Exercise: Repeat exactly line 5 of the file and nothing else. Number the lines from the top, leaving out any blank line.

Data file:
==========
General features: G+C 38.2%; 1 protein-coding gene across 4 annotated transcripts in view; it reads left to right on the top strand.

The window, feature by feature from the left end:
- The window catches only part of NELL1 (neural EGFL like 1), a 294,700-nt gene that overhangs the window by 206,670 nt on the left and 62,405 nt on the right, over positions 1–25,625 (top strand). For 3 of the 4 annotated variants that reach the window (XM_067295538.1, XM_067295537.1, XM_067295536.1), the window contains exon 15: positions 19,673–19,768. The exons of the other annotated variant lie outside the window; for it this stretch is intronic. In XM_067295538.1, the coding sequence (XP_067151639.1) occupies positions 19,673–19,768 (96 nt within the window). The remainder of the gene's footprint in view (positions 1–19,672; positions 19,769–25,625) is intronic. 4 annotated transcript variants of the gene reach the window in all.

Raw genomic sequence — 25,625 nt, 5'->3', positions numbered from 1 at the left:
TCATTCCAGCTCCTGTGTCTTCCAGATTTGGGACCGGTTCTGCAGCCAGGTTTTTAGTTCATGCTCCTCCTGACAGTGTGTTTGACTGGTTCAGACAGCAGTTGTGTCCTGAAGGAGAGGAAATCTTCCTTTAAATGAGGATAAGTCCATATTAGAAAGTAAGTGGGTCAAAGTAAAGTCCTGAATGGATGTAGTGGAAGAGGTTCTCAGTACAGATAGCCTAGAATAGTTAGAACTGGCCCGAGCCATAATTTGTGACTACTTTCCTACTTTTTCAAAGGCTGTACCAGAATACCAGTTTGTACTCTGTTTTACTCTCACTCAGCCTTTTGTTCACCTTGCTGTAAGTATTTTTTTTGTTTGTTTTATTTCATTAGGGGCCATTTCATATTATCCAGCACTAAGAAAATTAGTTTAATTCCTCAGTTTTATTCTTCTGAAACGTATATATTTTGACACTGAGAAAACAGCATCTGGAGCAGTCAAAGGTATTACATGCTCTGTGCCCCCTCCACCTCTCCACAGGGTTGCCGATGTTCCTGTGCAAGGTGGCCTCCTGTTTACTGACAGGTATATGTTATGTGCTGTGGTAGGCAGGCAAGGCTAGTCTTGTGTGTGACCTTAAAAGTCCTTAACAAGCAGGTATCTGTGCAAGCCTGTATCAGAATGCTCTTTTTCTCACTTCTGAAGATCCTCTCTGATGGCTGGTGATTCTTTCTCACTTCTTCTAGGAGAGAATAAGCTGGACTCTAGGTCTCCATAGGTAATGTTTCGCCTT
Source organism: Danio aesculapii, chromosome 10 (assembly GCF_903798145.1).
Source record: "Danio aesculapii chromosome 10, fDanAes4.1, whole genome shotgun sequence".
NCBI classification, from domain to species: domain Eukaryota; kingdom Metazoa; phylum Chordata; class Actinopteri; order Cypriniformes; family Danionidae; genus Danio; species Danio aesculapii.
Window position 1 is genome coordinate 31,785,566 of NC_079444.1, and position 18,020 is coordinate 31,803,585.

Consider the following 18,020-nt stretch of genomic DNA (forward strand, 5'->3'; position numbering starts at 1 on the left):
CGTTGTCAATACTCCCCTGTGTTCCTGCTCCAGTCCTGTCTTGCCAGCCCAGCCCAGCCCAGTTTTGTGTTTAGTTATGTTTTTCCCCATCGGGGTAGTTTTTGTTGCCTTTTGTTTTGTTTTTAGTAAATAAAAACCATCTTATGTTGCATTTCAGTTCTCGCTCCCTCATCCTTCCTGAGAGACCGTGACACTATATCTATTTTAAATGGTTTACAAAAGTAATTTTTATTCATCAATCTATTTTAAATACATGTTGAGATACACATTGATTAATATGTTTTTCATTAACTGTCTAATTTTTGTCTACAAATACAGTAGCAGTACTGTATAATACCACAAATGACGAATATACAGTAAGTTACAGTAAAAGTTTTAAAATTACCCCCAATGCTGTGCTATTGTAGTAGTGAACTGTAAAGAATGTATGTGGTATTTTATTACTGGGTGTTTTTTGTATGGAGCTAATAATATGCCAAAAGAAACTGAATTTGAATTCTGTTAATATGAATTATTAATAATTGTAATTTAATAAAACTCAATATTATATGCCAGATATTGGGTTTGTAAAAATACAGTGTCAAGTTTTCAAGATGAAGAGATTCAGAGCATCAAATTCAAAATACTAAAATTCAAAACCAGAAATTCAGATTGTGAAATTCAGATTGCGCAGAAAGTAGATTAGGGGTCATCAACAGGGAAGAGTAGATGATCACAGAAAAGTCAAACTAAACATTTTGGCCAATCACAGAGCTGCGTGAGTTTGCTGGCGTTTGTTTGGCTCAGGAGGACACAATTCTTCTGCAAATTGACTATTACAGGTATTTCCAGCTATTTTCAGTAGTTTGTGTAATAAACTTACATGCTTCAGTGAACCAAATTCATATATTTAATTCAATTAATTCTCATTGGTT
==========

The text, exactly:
TCATTCCAGCTCCTGTGTCTTCCAGATTTGGGACCGGTTCTGCAGCCAGGTTTTTAGTTCATGCTCCTCCTGACAGTGTGTTTGACTGGTTCAGACAGCAGTTGTGTCCTGAAGGAGAGGAAATCTTCCTTTAAATGAGGATAAGTCCATATTAGAAAGTAAGTGGGTCAAAGTAAAGTCCTGAATGGATGTAGTGGAAGAGGTTCTCAGTACAGATAGCCTAGAATAGTTAGAACTGGCCCGAGCCATAATTTGTGACTACTTTCCTACTTTTTCAAAGGCTGTACCAGAATACCAGTTTGTACTCTGTTTTACTCTCACTCAGCCTTTTGTTCACCTTGCTGTAAGTATTTTTTTTGTTTGTTTTATTTCATTAGGGGCCATTTCATATTATCCAGCACTAAGAAAATTAGTTTAATTCCTCAGTTTTATTCTTCTGAAACGTATATATTTTGACACTGAGAAAACAGCATCTGGAGCAGTCAAAGGTATTACATGCTCTGTGCCCCCTCCACCTCTCCACAGGGTTGCCGATGTTCCTGTGCAAGGTGGCCTCCTGTTTACTGACAGGTATATGTTATGTGCTGTGGTAGGCAGGCAAGGCTAGTCTTGTGTGTGACCTTAAAAGTCCTTAACAAGCAGGTATCTGTGCAAGCCTGTATCAGAATGCTCTTTTTCTCACTTCTGAAGATCCTCTCTGATGGCTGGTGATTCTTTCTCACTTCTTCTAGGAGAGAATAAGCTGGACTCTAGGTCTCCATAGGTAATGTTTCGCCTT